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The development of the fast SFS-OFDR algorithm enabled a comprehensive numerical study of the performance limits imposed by the presence of the sidebands. To implement the simulation the sensing fiber was represented as a concatenation of small backscattering sections of length δz=1m. The value of δz was chosen to be smaller than the expected spatial resolution of the measurement. For each section a complex backscatter coefficient, Rk, was drawn from a normal distribution with zero mean and real and imaginary variances σr2=σi2=σ2=0.5104. The loss of the fiber was taken into consideration by multiplying each coefficient with its appropriate decay term: Rkexp(2αzk) were α=0.046km1. To enable estimation of the spatial resolution a 4% reflection peak was added at the fiber's end. The spatial resolution, Δz, was defined as the Full Width Half Maximum (FWHM) of the end peak. Figure 3(a) shows results of a numerical characterization of the spatial resolution as a function of the fiber length, L, for different scan rates, fr. The width of the processing window was set to 15% of the scan period. The graphs show normalized spatial resolution namely, Δz/Δztheory=Δz/(vg/2ΔF15%) where ΔF15%ΔFsin(0.15π) is the total frequency range in a 15% window centered at the origin. It can be seen that all graphs start at Δz/Δztheory2.2 for short fibers. This is due to the use of a Blackman window as part of the application of the fast-SFS algorithm (see Appendix A) [11]. It can also be seen that the optimal resolution deteriorates as the fiber length and the scan rate increase. The source of this behavior is the gradual increase in the use of the nonlinear parts of the sinusoidal scan, which enter the processing window, as the fiber length and/or the scan rate increase. As a result the effective frequency range decreases and so does the spatial resolution. In addition, for each fr, the fiber length, L, was increased to the maximum value possible, Lmax, before the sidebands started penetrating the fiber's backscatter profile. In quantitative terms, Lmax is the length where the skirt of the undesired sidebands at the fiber end reached a threshold of 50dB below the Rayleigh level at this position. In Fig. 3(b) Lmax as well as Lref are given for each scan frequency. Clearly, spatial resolution can be improved by using more than 15% of the scan period but this, as well, is limited by the penetration of the sidebands. Figure 4(a) shows the maximum processing window achievable for each scan frequency, fr. Again, the graphs end when the 50dB threshold is reached. The optimal spatial resolutions, which can be achieved with the maximum processing windows, are listed for each scan frequency and fiber length in Fig. 4(b). The values in the table are normalized by Δztheoryvg/2ΔFx where ΔFx is the total frequency range for a window of size x.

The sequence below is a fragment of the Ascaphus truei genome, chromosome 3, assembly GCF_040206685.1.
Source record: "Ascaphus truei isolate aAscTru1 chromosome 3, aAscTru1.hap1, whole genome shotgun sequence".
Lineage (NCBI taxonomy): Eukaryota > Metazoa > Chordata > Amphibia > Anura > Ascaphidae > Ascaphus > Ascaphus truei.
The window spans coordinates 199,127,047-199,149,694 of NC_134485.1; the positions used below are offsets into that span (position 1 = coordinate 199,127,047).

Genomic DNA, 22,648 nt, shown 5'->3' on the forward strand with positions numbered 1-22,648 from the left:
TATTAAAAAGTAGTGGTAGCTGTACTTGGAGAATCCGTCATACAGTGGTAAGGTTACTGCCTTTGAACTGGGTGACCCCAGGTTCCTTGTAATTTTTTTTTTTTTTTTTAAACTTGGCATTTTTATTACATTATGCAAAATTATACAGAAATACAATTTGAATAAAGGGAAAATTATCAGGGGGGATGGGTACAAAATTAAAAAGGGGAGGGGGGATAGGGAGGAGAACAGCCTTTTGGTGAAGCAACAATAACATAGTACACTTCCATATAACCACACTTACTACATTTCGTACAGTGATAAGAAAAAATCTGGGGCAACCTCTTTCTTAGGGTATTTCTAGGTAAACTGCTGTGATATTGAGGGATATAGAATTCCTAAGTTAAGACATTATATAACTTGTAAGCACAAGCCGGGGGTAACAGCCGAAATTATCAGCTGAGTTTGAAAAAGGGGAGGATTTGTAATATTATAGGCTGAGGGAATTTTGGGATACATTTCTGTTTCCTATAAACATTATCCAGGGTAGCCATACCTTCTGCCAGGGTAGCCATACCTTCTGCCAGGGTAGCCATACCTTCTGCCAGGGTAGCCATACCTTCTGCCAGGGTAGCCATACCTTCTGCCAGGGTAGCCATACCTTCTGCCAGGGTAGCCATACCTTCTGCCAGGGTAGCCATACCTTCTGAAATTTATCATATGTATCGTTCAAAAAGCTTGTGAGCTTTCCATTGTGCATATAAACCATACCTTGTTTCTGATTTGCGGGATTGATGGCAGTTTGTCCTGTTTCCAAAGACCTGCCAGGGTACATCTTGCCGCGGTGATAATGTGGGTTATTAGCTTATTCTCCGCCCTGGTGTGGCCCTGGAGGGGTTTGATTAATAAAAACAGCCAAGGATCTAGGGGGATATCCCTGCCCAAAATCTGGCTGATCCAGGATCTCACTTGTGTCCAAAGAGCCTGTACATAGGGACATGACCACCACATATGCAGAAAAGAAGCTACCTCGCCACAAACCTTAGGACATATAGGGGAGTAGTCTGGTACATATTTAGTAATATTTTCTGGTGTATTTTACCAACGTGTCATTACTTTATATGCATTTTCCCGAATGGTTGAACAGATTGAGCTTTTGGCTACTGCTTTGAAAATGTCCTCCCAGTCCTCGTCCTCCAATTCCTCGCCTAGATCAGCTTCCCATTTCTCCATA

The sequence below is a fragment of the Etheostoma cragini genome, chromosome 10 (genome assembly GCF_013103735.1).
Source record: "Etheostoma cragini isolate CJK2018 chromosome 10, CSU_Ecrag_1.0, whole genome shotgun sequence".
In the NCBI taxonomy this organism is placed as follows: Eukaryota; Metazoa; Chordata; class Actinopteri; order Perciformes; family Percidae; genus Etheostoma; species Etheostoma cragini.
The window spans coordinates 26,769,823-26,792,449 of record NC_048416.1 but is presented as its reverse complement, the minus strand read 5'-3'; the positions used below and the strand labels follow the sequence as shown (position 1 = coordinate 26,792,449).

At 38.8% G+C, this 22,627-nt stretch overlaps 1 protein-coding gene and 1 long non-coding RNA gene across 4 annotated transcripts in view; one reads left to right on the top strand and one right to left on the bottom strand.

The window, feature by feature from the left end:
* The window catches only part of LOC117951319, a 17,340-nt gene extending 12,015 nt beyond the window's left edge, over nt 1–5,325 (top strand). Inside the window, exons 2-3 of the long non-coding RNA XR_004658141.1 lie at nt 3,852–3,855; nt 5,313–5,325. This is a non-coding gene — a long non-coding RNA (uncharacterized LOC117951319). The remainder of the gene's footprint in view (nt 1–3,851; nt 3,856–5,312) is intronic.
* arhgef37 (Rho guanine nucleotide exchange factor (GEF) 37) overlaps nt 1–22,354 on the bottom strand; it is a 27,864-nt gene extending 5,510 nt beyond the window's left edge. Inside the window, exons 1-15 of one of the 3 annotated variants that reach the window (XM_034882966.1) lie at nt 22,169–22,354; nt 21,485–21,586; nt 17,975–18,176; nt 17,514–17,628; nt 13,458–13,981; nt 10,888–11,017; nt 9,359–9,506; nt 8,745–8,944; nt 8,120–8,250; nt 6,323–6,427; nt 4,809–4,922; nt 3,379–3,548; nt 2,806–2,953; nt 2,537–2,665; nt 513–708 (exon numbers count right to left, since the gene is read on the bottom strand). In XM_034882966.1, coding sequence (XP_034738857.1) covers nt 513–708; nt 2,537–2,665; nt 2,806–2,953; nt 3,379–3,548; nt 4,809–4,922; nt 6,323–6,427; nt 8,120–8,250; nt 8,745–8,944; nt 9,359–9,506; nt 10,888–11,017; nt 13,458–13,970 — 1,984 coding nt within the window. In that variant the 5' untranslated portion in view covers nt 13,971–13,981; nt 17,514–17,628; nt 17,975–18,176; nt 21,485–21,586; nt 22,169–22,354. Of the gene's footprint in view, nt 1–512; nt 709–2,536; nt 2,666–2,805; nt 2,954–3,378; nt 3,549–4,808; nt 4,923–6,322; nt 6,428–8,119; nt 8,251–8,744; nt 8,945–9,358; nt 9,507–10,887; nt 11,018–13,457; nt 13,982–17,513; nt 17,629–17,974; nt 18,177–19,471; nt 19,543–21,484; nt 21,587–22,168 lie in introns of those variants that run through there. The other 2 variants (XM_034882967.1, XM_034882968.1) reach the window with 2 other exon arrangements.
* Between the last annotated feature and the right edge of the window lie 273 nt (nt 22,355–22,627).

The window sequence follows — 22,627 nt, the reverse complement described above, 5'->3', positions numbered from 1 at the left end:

figure: Fig. 3

Fig. 3 (a) Normalized spatial resolution as a function of fiber length for different scan rates for 15% processing window. Each graph ends at Lmax when the sidebands start to interfere with the backscatter response. (b) The table presents the Lref and Lmax for each fr .

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 figure: Fig. 4

Fig. 4 (a) Maximum attainable processing window as a function of fiber length for various scan rates. (b) The table presents the normalized spatial resolution at the maximum processing window width.

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5. Experiments

The simulation enabled a judicious choice of parameters in the experimental study of the method. Two experiments were performed, one aimed to characterize the spatial resolution of SFS-OFDR as a function of length. The second was a field trial which tested the use of the method for sensing of dynamic strain at very long distances. As in the simulation, spatial resolution was characterized by placing a discrete reflector (an FC/PC connector) at the end of the sensing fiber and determining its FWHM in the recovered backscatter profile. The sensing fiber was made of a concatenation of spools of telecom type single mode fiber. Four sensing fibers of total lengths 1, 13, 39.2 and 64.6 km were characterized, seen in Fig. 6(a). The scan rate was set to 300Hz and a 15% processing window was used (i.e. 500μs). An example of the outcome of the Fast-SFS algorithm in the case of the 64.6km fiber is shown in Fig. 5. Figure 6(b) comprises plots of the experimentally obtained spatial resolutions (red stars) as well as the values obtained in a parameter-matched simulation (dashed gray). The discrepancy between the experimentally obtained spatial resolutions and the simulation results it attributed to the presence of high harmonics in the, ideally sinusoidal, instantaneous frequency of the laser [11]. It was found that by adding a second and third harmonics to the simulated instantaneous frequency, with amplitudes 5105 and 1.1105 respectively (relative to the first harmonic), a good fit with the experimental results can be obtained (blue graph in Fig. 6(b)).

 figure: Fig. 5

Fig. 5 Fiber reflection profile of a ~64km fiber, averaged over 15msec, achieved via fast-SFS-OFDR at a scan rate of 400Hz.